I loved Gottschall from the first line of this book; I quickly saw he was a book fan geeking out about how awesome fiction is and I cheerfully followeI loved Gottschall from the first line of this book; I quickly saw he was a book fan geeking out about how awesome fiction is and I cheerfully followed along.
I'm always going to fangirl over books on books -- I can't help it. I love readers and I love reading about reading. Gottschall takes joy in not just reading, but all forms of storytelling, from country music songs to commercials and films. He examines how fiction -- storytelling -- helps us individually and globally.
Trivia fans will love this book because it is chock full of tidbits to toss out at your next party or family gathering (for example, a 2009 study showed more people were scarred by scary films than real world horrors like 9/11 or the Rwandan genocide.) Gottschall's writing style is casual, funny, friendly, and approachable and he references contemporary and classic fictions. He breaks down scientific studies on neurons, behavior, emotions and offers a trenchant and funny argument in support of fiction in all its forms.
In addition to being a great read for anyone who likes fiction and doesn't mind a dip into popular non-fiction, I think this would make a unique book club pick. Breezy readable, this book celebrates what we all love about storytelling, and provides great themes and ideas to chew and discuss. Gift this book for the bookish college grad in your life or the light reader who needs a nudge to pick up a novel because page 66 offers a very good reason why: "In one study, they [researchers] found that heavy fiction readers had better social skills -- as measured by tests of social and empathetic ability -- than those who mainly read nonfiction." Novel readers rejoice: we're awesome....more
A meaningful read when I was 19; I don't remember too much now, other than the gorilla and the Old Testament stuff. Not eager for a reread, though, noA meaningful read when I was 19; I don't remember too much now, other than the gorilla and the Old Testament stuff. Not eager for a reread, though, nor interested in the sequel. Still, a good eye-opening/mind-opening read for something raised Catholic....more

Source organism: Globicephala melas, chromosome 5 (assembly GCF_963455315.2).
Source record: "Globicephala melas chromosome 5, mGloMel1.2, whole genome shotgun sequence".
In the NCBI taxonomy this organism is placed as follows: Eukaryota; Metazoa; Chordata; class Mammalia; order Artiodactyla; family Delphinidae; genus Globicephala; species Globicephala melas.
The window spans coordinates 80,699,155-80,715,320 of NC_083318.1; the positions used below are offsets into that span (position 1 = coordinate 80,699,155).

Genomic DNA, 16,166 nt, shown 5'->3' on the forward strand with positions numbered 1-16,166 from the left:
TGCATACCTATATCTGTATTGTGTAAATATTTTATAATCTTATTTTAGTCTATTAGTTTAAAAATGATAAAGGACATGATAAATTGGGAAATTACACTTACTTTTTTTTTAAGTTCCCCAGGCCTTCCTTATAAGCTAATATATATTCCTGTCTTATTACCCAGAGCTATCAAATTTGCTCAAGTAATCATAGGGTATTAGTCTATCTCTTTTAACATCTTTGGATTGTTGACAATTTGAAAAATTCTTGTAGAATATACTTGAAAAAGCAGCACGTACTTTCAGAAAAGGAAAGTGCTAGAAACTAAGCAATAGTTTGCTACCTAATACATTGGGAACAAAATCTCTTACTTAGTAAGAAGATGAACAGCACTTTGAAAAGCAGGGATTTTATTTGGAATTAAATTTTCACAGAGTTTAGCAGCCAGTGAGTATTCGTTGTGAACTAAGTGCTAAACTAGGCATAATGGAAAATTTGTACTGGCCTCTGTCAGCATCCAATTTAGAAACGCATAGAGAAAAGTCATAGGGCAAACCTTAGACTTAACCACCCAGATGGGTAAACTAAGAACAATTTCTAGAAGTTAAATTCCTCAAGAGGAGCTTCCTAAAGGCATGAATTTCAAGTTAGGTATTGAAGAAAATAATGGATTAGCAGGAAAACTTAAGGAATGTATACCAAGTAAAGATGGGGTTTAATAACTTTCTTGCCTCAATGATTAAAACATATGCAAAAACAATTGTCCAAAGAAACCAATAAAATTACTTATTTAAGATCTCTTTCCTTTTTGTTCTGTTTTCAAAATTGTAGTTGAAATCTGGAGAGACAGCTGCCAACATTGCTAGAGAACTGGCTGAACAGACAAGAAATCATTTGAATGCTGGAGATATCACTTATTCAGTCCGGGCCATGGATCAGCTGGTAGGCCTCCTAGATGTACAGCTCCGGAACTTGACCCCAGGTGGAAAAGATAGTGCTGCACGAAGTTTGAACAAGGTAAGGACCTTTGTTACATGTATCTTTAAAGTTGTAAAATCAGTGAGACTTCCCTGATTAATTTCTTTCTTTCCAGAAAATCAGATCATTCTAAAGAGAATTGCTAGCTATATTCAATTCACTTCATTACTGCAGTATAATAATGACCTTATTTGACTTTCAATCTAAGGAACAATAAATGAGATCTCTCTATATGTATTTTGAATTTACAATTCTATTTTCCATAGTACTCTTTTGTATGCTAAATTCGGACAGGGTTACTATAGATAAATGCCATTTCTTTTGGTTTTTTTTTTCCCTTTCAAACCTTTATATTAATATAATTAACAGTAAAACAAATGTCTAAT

The basis of this immensely entertaining book is McRaney's blog (which is, unsurprisingly, immensely entertaining). A journalist who was inspired by aThe basis of this immensely entertaining book is McRaney's blog (which is, unsurprisingly, immensely entertaining). A journalist who was inspired by an intro to psychology course, McRaney cogently explains the various ways we delude ourselves and act irrationally. Each essay opens with a 'Misconception' followed by 'The Truth', and then a thorough explanation. As a result, each chapter is a self-contained gem packed with nerdy trivia and fascinating science. They don't necessarily build off each other, so you can browse the essays at your leisure, picking what grabs you the most. Topics range from procrastination, brand loyalty, cult indoctrination, to the illusion of control, the bystander effect, and the straw man fallacy.
McRaney's writing is smart but funny, loaded with tons of fascinating psychological studies and pop culture references. I found myself missing the illustrations that can be found on McRaney's blog posts but otherwise, I can't complain about this collection. I'm running out of adjectives to express the joy I felt with each revelation (not to mention the horror, bafflement, and shock). This is a wildly fun book that promises to surprise, amaze, and educate you!...more